While the indemnity provision in that case referred to "acts" and not "negligence," this does not affect its applicability to the case at bar, for the subcontractor there was negligent and the issue raised was the effect of the owner's concurrent negligence on the subcontractor's liability for indemnification.

We conclude that summary judgment must be denied because issues of fact remain as to the negligence of both Korndoerfer and Magaw. If Korndoerfer is found negligent only because he violated a nondelegable duty under the safe-place statute and the negligent acts were those of Magaw, then Magaw must indemnify Korndoerfer.

Recently this court decided Algrem v. Nowlan, supra. There the lessee of certain premises agreed to indemnify the lessor for all damages he became liable for by reason of the lessee's breach of the lease covenants. An employee of the lessee fell on some ice that had accumulated at the rear entrance of the premises and had received a workmen's compensation award from the lessee. He then sued the lessor alleging negligence in the following respects: (a) Failure to remove the ice from the entranceway or to apply abrasive materials to. reduce the slipperiness; (b) failure to construct, maintain and repair the rain gutters so that they failed to carry away water when ice and snow melted, and (c) failure to maintain and repair the gutters so that they leaked water onto the entranceway platform. The lessor impleaded the lessee and claimed indemnity on the basis of the lease agreement. The trial court granted summary judgment to the lessee. The court held that summary judgment should have been denied because it was possible that the lessee breached the repair covenant of the lease and that the plaintiff was injured as a result of his negligence in that respect. The court held that under such a situation the lessee would be required to indemnify the lessor, but the court also stated the following at page 79:

"The allegations of the plaintiff's complaint go beyond allegations of failure to maintain and repair; it is also alleged that there are unsafe structural deficiencies. The rule of strict construction should be applied so as to relieve Cain-Ashcraft from indemnifying the Nowlans for liability that may arise because of the unsafe structural defects of the building or the negligence, if any, of the Nowlans."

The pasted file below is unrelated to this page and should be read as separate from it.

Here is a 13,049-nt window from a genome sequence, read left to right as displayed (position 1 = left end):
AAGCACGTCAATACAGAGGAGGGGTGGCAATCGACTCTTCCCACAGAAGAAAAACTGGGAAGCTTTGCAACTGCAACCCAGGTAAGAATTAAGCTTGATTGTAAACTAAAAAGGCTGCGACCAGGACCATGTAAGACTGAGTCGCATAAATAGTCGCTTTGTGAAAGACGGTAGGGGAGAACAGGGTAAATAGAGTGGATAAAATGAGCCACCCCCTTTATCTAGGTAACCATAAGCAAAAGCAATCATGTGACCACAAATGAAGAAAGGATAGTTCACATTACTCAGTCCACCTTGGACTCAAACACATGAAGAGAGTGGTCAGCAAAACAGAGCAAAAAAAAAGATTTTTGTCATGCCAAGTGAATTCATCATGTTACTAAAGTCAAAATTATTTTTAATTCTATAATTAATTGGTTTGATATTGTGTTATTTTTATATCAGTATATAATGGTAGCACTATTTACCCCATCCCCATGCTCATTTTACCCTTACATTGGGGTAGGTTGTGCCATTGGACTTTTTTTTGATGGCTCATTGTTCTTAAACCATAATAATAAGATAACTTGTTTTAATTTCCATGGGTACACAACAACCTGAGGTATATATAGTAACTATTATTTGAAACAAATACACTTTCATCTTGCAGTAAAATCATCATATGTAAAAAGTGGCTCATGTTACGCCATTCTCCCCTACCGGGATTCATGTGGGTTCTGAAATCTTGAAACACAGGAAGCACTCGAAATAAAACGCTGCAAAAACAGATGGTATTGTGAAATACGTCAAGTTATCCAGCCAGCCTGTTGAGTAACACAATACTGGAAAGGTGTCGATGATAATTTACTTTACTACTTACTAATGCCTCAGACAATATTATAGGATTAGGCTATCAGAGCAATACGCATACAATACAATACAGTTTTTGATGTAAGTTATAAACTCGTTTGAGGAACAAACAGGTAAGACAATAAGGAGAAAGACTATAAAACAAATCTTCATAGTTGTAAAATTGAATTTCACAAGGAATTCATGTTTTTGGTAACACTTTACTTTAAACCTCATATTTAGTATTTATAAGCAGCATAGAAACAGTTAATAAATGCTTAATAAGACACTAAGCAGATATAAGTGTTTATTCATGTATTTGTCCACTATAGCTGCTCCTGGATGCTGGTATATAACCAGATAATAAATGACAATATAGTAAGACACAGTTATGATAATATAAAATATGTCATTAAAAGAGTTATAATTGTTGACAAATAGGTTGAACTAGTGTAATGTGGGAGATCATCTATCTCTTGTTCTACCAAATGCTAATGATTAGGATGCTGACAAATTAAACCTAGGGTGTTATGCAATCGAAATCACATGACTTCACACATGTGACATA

We think that Algrem must be interpreted as holding that the lessee must indemnify the owner for any liability the owner sustains as a result of the lessee's failure to maintain and repair because the owner's liability on the facts of that case would be the result of the negligent acts of the lessee in that respect and that the lessee need not indemnify the owner for any damages the plaintiff sustained as a result of structural deficiencies because the owner is the party whose negligence is responsible for those. Further, if the lessor is negligent because of structural deficiencies in addition to being negligent because of his failure to maintain and repair, no indemnification need occur. Thus, in the present case, if the contractor's negligence is at least in part other than that attributed to him as a result of the subcontractor's acts, Magaw need not indemnify him.

We conclude there must be a determination of the issues of negligence before there can be an application of the law of indemnification contracts to the case. These matters should not be determined on summary judgment. The judgment must be reversed.

By the Court. — Judgment reversed and cause remanded for trial.

ROBERT W. HANSEN, J., took no part.

Summaries of

Larsen v. J. I. Case Co.

Supreme Court of Wisconsin
Jan 30, 1968
37 Wis. 2d 516 (Wis. 1968)

In Larson v. J.I. Case Co., 37 Wis.2d 516, 155 N.W.2d 666 (1968), the supreme court reversed a summary judgment dismissing a general contractor's cross complaint against his subcontractor seeking indemnity based on a contract provision.

Summary of this case from Fuentes v. Federal Insurance Company
Case details for

Larsen v. J. I. Case Co.

Case Details

Full title:LARSEN and another, Plaintiffs, v. J. I. CASE COMPANY, Defendant…

Court:Supreme Court of Wisconsin

Date published: Jan 30, 1968


37 Wis. 2d 516 (Wis. 1968)
155 N.W.2d 666